Social and Digital Inclusion

November 29, 2015

I’m a bit late on this one, but last week (21-29 November 2015) was “Social Inclusion Week” here in Australia.

To mark the week, the Australian Communications Consumer Action Network (ACCAN) published a short piece on 23 November 2015 entitled “Why digital inclusion matters”.  Key points from that article:

  • Australian Bureau of Statistics figures show that “in 2012–13, 98 per cent of households with a household income of $120,000 or more had internet access, compared to only 57 per cent of households with a household income of less than $40,000, suggesting an ‘affordability divide’ when it comes to broadband.”
  • “Lack of digital literacy is an increasingly significant issue as more government services move online as part of the Federal Government’s Digital First Strategy which will require all services and public interactions to be available online by 2017.”  ACCAN’s concern is that “a lack of digital literacy will affect some consumers’ ability to access essential Government services”, particularly because of our continuing need to update our “digital capability to stay in touch and [be] included due to updates to technology and changing applications”.

Click here to see my recent articles on digital inclusion, including my paper on that topic that I presented to the Communications Policy and Research Forum in Sydney in November 2011.

Millions of Americans still go without internet – the bookless library arrives to assist

October 12, 2013

In this world of what we in the middle upper middle and professional classes think of universally connected, it’s a telling reminder that in Bexar County Texas (San Antonio ), one third of residents do not have internet access at home,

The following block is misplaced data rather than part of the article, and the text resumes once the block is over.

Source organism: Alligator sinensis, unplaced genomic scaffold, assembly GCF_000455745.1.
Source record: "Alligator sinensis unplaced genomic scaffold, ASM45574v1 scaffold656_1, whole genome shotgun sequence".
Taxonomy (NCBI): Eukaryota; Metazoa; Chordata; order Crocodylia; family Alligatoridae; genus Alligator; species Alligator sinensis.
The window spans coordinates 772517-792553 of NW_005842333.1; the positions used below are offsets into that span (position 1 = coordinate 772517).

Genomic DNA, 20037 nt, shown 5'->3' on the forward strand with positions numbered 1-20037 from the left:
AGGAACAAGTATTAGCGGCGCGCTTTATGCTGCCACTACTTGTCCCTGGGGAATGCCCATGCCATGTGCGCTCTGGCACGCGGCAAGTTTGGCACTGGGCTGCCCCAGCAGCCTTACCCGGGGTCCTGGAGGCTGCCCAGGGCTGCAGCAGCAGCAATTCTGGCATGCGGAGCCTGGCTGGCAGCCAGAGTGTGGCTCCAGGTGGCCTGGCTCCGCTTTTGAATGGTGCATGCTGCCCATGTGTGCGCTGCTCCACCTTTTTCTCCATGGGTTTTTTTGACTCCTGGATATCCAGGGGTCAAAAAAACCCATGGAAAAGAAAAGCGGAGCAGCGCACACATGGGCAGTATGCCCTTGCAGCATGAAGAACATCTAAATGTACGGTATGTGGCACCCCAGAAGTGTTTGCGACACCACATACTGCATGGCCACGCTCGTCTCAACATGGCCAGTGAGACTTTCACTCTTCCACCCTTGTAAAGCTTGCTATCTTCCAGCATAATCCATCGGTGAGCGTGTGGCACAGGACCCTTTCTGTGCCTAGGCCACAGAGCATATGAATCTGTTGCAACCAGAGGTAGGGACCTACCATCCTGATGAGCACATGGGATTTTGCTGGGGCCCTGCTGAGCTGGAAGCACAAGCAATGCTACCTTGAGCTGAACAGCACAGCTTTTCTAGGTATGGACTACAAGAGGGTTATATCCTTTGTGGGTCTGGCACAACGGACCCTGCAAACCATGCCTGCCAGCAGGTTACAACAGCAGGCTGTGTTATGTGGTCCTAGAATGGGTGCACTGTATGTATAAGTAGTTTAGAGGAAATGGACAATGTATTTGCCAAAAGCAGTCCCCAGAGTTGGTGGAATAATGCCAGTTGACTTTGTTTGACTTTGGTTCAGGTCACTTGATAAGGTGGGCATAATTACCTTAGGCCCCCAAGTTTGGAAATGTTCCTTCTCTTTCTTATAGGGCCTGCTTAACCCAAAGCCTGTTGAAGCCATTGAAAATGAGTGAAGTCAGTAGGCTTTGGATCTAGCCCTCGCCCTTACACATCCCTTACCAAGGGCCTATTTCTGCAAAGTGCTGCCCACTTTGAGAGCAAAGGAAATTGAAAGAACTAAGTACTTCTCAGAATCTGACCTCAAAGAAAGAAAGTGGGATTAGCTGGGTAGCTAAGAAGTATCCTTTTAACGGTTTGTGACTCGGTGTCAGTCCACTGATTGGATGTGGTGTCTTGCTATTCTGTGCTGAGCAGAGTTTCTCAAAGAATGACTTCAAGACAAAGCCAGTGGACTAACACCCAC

Yes you read that one correctly. One third.

So reports Time magazine in its October 14th issue here in Australia (September 13th online), in an article about a new totally digitalibrary called BiblioTech.

As I have written about in my digital inclusion posts, good internet access is the new dividing line in our modern world.  We are at a stage in our evolution when teenagers and young people will pay their phone bills rather than eating; that’s how important digital connectivity is.

New post on digital participation

January 17, 2012

My latest “digital participation” blog post is now up on Open Forum, which is “an independent, non-profit, collaborative think-tank built around an interactive moderated discussion website that provides a platform for focused dialogue on Australian public policy and social issues”.  The post summarises a number of my ideas and writings over the past couple of months.



Rural Telecommunications Review submission

December 19, 2011

Amongst the many telecommunications reviews currently underway in Australia (think the Media Convergence review and others) sits one of profound importance for rural and remote Australians:  the Rural Telecommunications Review, which is being headed by Rosemary Sinclair. This review is due to report by 5 March 2012 (soon!) and is charged with the following:

In its review of telecommunications services in regional, rural and remote parts of Australia, the committee will have particular regard for initiatives that enable regional communities to participate in, and realise the opportunities of, the digital economy.